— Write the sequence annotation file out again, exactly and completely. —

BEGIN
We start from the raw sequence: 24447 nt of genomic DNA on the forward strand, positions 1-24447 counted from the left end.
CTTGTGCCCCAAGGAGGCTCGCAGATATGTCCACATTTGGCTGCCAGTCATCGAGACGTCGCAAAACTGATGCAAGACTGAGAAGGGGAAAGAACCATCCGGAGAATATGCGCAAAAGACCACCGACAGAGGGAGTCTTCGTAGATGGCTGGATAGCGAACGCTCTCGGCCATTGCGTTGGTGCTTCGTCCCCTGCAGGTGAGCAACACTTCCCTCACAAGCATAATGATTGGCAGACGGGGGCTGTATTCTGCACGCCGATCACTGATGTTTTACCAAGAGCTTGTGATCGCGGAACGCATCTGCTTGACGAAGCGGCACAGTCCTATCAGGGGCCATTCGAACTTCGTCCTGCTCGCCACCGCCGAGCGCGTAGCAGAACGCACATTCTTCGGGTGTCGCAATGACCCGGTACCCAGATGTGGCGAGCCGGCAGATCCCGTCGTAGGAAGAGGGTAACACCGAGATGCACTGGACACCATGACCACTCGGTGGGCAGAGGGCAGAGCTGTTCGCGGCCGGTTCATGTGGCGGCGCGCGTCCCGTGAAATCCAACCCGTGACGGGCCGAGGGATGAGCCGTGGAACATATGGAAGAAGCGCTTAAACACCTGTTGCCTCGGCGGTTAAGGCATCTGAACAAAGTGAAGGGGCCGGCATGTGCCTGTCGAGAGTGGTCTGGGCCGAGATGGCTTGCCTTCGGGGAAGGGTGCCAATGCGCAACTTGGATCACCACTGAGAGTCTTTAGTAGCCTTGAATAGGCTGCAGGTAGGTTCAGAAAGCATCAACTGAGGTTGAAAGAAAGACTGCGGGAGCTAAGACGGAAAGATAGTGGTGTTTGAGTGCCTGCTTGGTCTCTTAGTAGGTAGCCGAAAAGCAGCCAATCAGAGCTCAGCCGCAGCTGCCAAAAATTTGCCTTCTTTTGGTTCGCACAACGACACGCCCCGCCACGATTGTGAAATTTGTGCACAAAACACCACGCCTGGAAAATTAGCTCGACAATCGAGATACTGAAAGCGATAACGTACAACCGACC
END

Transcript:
We start from the raw sequence: 24447 nt of genomic DNA on the forward strand, positions 1-24447 counted from the left end.
CTTGTGCCCCAAGGAGGCTCGCAGATATGTCCACATTTGGCTGCCAGTCATCGAGACGTCGCAAAACTGATGCAAGACTGAGAAGGGGAAAGAACCATCCGGAGAATATGCGCAAAAGACCACCGACAGAGGGAGTCTTCGTAGATGGCTGGATAGCGAACGCTCTCGGCCATTGCGTTGGTGCTTCGTCCCCTGCAGGTGAGCAACACTTCCCTCACAAGCATAATGATTGGCAGACGGGGGCTGTATTCTGCACGCCGATCACTGATGTTTTACCAAGAGCTTGTGATCGCGGAACGCATCTGCTTGACGAAGCGGCACAGTCCTATCAGGGGCCATTCGAACTTCGTCCTGCTCGCCACCGCCGAGCGCGTAGCAGAACGCACATTCTTCGGGTGTCGCAATGACCCGGTACCCAGATGTGGCGAGCCGGCAGATCCCGTCGTAGGAAGAGGGTAACACCGAGATGCACTGGACACCATGACCACTCGGTGGGCAGAGGGCAGAGCTGTTCGCGGCCGGTTCATGTGGCGGCGCGCGTCCCGTGAAATCCAACCCGTGACGGGCCGAGGGATGAGCCGTGGAACATATGGAAGAAGCGCTTAAACACCTGTTGCCTCGGCGGTTAAGGCATCTGAACAAAGTGAAGGGGCCGGCATGTGCCTGTCGAGAGTGGTCTGGGCCGAGATGGCTTGCCTTCGGGGAAGGGTGCCAATGCGCAACTTGGATCACCACTGAGAGTCTTTAGTAGCCTTGAATAGGCTGCAGGTAGGTTCAGAAAGCATCAACTGAGGTTGAAAGAAAGACTGCGGGAGCTAAGACGGAAAGATAGTGGTGTTTGAGTGCCTGCTTGGTCTCTTAGTAGGTAGCCGAAAAGCAGCCAATCAGAGCTCAGCCGCAGCTGCCAAAAATTTGCCTTCTTTTGGTTCGCACAACGACACGCCCCGCCACGATTGTGAAATTTGTGCACAAAACACCACGCCTGGAAAATTAGCTCGACAATCGAGATACTGAAAGCGATAACGTACAACCGACC